Finding different ways to save birds

Dec 3, 2013

Veronica Mecko of the Missouri River Bird Observatory gets some vital statistics from a Gray Catbird during a migration count at Van Meter State Park in October.
Credit Gary Grigsby / KBIA News

Listening to birds sing and talk is probably something we all take for granted at times.

The number of birds in this country has been declining though for many years.  There's an effort afoot to address this issue.  It's the Central Hardwoods Joint Venture and was formed more than a decade ago to change the way we go about saving birds.  Instead of many agencies, each doing its own thing, the joint venture gets state and federal government agencies along with non-governmental groups working together and having the same goals to try and ensure the viability of native bird populations in the central hardwoods.  It's an area that encompasses 75 million acres of hardwood forests in portions of more than a half dozen states including Missouri.  

A small part of this big effort to save birds took place just after dawn on a clear October morning at Van Meter State Park north of Marshall.  "We have another Gray Catbird," said Veronica Mecko. She is cradling a Gray Catbird in her hand that was caught just a few minutes earlier in a special net 50 yards away.  "I would give it a three for muscle," Mecko said.  "Oh, and look at those beautiful undertail coverts!"  Mecko had just measured and weighed the Catbird before putting a small metal band with some tracking information on it around one of the birds legs before releasing it a few minutes later.  It's part of a weeks long migration count by the Missouri River Bird Observatory.  Ethan Duke is heading up the project.  "We want to collect good sample sizes and compare stopover time.  To see how well birds are stocking up and how long they stayed here during migration," Duke said.  

All the info from the bird count gets pulled in with info from thousands of other birds caught around the country.  This is important stuff to Dr. Todd Jones-Farrand.  He's a MU trained wildlife ecologist employed by the U.S. Fish and Wildlife Service and is the Science Coordinator for the Central Hardwoods Joint Venture.  Jones-Farrand said, "We can get information from that about what their annual survival rate is and productivity rates which is important for understanding population growth or decline."  This is important information to be sure, looking at the breeding grounds for birds.  But Jones-Farrand, and others at the Central Hardwoods Joint Venture are trying to see the bigger picture and look at declining bird populations in a different way.  "Maybe the breeding ground isn't the problem," Jones-Farrand said. "Maybe birds are dying in migration or there are problems in their wintering breeding grounds or in Central or South America or the Caribbean.  Maybe that's where the problems is at."  And so Jones-Farrand and others are building models.  For example, taking a bird from the breeding ground, moving it through migration areas to the wintering ground and then back again, to try to estimate what its survival rate is, and what type of reproductive success its had.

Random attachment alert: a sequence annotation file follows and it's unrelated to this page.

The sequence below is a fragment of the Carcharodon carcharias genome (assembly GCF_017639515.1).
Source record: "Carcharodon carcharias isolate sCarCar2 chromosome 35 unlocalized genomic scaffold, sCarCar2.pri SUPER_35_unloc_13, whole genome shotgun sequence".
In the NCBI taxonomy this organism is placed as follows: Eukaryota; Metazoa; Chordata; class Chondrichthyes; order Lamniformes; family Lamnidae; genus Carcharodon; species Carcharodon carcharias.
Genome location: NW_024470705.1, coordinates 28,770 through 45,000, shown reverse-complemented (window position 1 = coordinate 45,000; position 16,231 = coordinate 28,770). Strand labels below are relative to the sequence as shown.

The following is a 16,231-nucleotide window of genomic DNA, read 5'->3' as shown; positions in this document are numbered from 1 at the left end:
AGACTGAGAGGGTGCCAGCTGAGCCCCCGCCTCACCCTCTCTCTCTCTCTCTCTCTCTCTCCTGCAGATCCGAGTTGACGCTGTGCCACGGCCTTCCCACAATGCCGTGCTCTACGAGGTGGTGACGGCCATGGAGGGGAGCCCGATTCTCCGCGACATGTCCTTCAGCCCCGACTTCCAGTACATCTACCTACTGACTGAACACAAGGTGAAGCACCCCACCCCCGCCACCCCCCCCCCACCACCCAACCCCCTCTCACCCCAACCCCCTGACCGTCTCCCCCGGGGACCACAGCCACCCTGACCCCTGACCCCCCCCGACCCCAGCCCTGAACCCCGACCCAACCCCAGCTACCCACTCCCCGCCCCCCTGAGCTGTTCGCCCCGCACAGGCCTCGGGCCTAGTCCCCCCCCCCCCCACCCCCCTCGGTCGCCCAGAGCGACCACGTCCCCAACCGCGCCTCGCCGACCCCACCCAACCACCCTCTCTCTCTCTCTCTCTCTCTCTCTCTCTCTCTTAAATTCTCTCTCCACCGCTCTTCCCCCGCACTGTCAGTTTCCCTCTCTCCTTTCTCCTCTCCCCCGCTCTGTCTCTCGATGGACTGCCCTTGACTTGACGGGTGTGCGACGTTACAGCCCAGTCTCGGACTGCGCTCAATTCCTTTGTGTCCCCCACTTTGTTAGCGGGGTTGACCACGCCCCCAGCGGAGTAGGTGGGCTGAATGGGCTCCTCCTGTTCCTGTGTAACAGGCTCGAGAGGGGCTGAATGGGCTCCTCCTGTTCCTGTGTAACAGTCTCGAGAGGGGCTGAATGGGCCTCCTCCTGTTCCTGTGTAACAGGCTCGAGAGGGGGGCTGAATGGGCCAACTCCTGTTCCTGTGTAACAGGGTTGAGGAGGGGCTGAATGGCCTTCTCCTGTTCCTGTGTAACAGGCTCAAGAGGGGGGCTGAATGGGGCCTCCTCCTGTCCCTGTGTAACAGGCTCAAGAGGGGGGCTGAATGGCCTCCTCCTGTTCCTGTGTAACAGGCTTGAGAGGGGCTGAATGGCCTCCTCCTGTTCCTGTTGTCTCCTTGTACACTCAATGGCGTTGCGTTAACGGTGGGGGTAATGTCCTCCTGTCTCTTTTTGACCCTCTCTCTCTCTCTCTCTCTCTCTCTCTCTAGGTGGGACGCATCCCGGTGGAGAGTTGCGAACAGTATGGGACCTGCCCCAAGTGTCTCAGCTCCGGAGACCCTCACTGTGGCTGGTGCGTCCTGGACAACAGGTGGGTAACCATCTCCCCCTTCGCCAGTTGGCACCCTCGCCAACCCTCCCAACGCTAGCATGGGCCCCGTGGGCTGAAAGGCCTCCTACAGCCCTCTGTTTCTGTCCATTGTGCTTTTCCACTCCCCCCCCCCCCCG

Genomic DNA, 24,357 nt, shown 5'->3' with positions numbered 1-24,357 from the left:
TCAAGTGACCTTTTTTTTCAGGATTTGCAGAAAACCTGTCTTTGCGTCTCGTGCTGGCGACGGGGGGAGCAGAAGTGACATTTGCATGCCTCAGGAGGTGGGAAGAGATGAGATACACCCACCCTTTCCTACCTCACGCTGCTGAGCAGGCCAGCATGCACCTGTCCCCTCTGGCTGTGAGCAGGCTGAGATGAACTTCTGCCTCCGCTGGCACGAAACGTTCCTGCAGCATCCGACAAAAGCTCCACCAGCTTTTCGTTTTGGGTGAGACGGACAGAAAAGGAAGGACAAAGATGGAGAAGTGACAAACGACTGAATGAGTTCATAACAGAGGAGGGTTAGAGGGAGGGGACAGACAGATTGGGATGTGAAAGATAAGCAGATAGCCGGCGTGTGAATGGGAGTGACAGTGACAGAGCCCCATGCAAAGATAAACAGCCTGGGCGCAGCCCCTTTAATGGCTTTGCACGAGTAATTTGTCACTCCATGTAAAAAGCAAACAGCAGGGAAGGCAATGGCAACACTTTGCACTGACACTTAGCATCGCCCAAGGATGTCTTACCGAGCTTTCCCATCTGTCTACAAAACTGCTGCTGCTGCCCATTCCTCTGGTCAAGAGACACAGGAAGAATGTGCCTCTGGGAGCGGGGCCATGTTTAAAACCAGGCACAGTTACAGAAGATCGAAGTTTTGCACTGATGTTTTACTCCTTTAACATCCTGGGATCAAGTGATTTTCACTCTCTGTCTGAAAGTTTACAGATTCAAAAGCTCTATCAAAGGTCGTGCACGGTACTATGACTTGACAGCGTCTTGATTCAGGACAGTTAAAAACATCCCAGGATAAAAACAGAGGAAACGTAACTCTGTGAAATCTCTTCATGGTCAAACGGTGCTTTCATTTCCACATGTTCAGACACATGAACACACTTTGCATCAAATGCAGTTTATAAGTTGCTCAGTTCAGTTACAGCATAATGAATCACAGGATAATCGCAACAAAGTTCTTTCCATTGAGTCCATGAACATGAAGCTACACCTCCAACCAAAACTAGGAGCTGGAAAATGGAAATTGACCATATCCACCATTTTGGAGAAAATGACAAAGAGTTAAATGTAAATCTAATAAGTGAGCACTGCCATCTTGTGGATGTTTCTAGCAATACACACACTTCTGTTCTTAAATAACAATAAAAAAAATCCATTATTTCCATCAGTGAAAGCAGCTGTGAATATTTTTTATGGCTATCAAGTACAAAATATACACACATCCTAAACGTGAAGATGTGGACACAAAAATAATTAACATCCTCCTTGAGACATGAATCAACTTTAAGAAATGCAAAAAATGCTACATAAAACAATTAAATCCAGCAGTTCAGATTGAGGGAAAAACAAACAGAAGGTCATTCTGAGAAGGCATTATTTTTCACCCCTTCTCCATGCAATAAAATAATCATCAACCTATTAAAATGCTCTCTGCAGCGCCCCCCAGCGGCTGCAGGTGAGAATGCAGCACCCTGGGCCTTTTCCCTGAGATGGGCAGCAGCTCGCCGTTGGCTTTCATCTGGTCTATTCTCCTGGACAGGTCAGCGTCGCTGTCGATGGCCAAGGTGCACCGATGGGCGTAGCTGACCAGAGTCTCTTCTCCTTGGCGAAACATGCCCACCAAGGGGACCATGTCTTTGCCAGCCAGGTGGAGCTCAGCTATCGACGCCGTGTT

The Joint Venture's highest priority right now though is working on a project called the Shortleaf Pine Initiative.  Federal funding was approved recently to begin restoring 88,000 acres of pine woodlands in the Mark Twain National Forest in southern Missouri.  That's where Jones-Farrand comes in.  He determines what the habitat needs to look like and predicts if it will work to get the birds back they are focusing on.  This includes everything from how many trees to plant per acre and where to plant them.  "And then we are also coming in before they do treatments to count the birds," Jones said.  "And then after the treatments we will come back and count the birds again.  And so we can assess what kind of impact did they have and is it what we expected."  Jones-Farrand hopes it will be the type of habitat where certain birds used to live and will once again.  "We are hoping to build stepping stones so that birds that were extirpated from Missouri like the Red Cockaded Woodpecker or the Brown Headed Nuthatch can make their way back here," Jones-Ferrand said.    

The Shortleaf Pine Initiative is a long-term project.  There will be no overnight fix.  But it's a coordinated one and everyone seems hopeful that will make this all work.